He said the campaign has gone on to educate and mobilise the church to vote in their numbers and educate them on the importance of voting.

“We will continue to work until election day to ensure that the numbers that registered to vote indeed come out to vote. Once election dates are announced, we hope Christians will turn out to vote with their faith and their values so that the nation is led by people who fear God, who love justice, righteousness and work for the poor and vulnerable,” he said.

Apart from the Christian community partaking, African Traditional Religion (ATR) is also playing its part unlike in previous elections.

Traditional Medical Practitioners Council chairperson, Sekuru Friday Chisanyu, said the apart from encouraging its members to vote it is also giving spiritual guidance in different provinces and levels respectively.

“People should be aware that in ATR we have a hierarchy of spirits and it is therefore not all spirits that can pass governance messages.

“We have herbalists who heal the sick, their contribution is to mobilise their patients and for themselves to register and vote. This is the gospel we have been preaching since the first biometric voter registration (BVR) blitz,” he said.

Sekuru Chisanyu said there are also honorary spirit mediums who have been working together with chiefs to deliver governance messages.

“The honorary spirit mediums are a higher level of spirits and these have been working with chiefs to deliver important governance messages and this is where most of the messages that chiefs pass on either to the Government or to the public come from.

“These mediums are called ‘masvikiro enyika’ and they are not registered because of their nature and level,” said Sekuru Chisanyu.

He further posited that these work together with the Government’s department for culture and for this year’s elections several recommended rituals have been performed especially for peaceful co-existence of diverse opinions to prevail.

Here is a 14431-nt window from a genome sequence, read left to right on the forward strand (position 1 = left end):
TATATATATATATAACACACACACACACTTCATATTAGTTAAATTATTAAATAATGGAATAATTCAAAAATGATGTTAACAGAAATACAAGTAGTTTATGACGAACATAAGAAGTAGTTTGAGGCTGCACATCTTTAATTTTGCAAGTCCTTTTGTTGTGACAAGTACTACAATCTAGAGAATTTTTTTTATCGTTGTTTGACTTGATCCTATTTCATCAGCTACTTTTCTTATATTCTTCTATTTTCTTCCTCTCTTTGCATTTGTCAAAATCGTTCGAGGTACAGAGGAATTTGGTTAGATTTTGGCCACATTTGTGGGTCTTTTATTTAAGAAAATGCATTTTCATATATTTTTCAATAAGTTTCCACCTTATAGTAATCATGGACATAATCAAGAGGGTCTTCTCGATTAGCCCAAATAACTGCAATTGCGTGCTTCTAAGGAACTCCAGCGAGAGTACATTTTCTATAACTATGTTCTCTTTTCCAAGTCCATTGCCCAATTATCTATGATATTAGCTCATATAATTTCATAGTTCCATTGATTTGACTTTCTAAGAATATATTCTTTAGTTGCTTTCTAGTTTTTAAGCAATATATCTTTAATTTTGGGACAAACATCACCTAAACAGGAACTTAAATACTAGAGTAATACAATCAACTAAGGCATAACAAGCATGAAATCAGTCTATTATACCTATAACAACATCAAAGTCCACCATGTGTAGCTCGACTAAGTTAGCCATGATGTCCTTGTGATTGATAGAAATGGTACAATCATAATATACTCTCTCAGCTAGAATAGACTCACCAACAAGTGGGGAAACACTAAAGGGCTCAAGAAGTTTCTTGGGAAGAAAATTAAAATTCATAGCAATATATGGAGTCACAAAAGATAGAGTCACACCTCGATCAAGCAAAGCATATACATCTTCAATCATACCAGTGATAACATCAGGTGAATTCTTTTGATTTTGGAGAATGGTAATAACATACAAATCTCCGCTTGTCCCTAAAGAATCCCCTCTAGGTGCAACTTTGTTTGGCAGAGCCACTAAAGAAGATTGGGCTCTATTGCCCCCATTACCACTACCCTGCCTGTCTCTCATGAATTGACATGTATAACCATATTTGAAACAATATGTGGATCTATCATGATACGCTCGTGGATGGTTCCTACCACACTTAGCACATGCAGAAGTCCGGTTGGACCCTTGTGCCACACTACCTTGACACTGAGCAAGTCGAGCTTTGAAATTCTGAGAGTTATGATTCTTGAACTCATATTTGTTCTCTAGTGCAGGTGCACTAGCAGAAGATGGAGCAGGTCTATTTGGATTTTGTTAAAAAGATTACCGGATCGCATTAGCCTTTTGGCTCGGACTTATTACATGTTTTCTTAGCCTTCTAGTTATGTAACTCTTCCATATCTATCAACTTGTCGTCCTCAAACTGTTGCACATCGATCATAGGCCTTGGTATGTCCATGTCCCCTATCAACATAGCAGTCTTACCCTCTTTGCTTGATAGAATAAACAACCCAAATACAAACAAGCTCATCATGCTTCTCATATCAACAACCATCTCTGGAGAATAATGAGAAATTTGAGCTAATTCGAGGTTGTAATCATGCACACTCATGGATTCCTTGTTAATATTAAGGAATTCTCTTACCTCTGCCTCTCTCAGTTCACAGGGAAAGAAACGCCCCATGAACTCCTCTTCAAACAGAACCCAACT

The Muslim community is also not left out.

The Supreme Council of Islamic Affairs in Zimbabwe has mobilized thousands of its members to vote in this year’s harmonised elections.

Council President Sheikh Ishmail Duwa applauded the government for allowing the Muslims to vote which is a way of taking part in the election process.

“We appealed to the government for our people ‘aliens’ to be allowed to vote and we are glad to say the procedure that we recommended of them went well and as it is we have registered 500 000 of our members.

“This time we have been active in elections preparations through preaching to our people, mobilising them to register and vote in numbers despite being a minority religion because our voice matters,” he said.

Duwa said the 2017 High Court ruling which made naturalised citizens legible to participate in national elections boosted their confidence and made the community identify its role in the election process.

“In the past we were not very sure of what role we should play in issues of governance but this time around we have been able to identify our role. We will continue to play our part to achieve and free, fair and peaceful election,” he said.